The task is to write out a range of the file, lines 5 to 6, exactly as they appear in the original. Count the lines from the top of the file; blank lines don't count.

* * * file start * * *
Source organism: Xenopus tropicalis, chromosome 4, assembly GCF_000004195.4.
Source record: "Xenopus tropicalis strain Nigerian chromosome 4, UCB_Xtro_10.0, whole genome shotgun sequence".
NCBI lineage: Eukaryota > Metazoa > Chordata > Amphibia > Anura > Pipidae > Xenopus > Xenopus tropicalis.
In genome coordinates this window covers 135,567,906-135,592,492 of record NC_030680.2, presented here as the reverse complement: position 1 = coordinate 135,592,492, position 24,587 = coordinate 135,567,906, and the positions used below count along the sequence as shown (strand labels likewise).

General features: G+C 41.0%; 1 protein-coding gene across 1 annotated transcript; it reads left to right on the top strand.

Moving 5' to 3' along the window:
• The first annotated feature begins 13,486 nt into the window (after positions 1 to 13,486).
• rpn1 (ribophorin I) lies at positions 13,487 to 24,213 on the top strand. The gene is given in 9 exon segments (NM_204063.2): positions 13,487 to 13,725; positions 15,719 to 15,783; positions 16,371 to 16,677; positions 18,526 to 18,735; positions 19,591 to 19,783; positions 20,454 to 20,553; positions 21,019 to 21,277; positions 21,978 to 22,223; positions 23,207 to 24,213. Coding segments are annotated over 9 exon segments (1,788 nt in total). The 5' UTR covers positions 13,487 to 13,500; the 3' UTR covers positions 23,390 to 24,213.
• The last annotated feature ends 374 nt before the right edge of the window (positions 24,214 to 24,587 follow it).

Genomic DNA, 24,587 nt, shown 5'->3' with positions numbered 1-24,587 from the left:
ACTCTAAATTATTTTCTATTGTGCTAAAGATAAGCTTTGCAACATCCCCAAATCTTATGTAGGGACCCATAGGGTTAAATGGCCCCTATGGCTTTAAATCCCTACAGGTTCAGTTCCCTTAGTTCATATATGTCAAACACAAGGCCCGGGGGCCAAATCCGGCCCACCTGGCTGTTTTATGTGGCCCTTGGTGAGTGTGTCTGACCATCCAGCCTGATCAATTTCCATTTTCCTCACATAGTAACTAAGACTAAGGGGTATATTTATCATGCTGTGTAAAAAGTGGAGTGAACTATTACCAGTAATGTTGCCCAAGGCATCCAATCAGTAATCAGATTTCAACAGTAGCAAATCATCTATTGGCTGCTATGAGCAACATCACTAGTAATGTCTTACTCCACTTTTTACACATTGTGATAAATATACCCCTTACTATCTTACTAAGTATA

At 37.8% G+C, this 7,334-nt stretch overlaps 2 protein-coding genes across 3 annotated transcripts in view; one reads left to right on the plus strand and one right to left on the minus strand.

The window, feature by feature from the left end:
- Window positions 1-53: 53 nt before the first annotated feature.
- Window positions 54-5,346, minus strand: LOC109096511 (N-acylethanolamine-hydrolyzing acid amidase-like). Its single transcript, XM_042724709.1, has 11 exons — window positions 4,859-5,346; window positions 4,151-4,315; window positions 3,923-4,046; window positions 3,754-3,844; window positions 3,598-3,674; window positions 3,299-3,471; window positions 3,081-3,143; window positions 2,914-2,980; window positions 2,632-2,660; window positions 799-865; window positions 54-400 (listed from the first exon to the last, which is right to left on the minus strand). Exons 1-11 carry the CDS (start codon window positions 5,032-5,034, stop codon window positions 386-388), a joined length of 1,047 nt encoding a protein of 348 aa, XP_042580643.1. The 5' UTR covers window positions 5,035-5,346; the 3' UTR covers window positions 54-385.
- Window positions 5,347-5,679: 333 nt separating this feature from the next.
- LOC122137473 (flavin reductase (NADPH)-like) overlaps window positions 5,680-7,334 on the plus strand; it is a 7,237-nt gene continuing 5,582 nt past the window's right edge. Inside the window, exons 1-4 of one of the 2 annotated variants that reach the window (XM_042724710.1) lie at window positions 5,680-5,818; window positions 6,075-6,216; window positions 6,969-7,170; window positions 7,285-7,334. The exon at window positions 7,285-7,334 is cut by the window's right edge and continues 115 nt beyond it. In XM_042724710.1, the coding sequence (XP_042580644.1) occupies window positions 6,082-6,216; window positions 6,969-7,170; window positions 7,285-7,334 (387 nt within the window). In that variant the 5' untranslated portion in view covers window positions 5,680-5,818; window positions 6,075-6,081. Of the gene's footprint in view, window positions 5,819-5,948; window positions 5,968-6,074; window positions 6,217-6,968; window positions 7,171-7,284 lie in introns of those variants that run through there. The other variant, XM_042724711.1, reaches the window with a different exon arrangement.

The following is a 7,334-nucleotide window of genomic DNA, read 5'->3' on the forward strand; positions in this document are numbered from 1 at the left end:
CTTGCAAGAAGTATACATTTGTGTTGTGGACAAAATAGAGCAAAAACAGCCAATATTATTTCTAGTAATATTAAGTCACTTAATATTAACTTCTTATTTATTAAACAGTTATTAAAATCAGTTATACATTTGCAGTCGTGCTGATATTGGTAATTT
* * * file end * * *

General features: G+C 41.0%; 1 protein-coding gene across 1 annotated transcript; it reads left to right on the top strand.

Moving 5' to 3' along the window: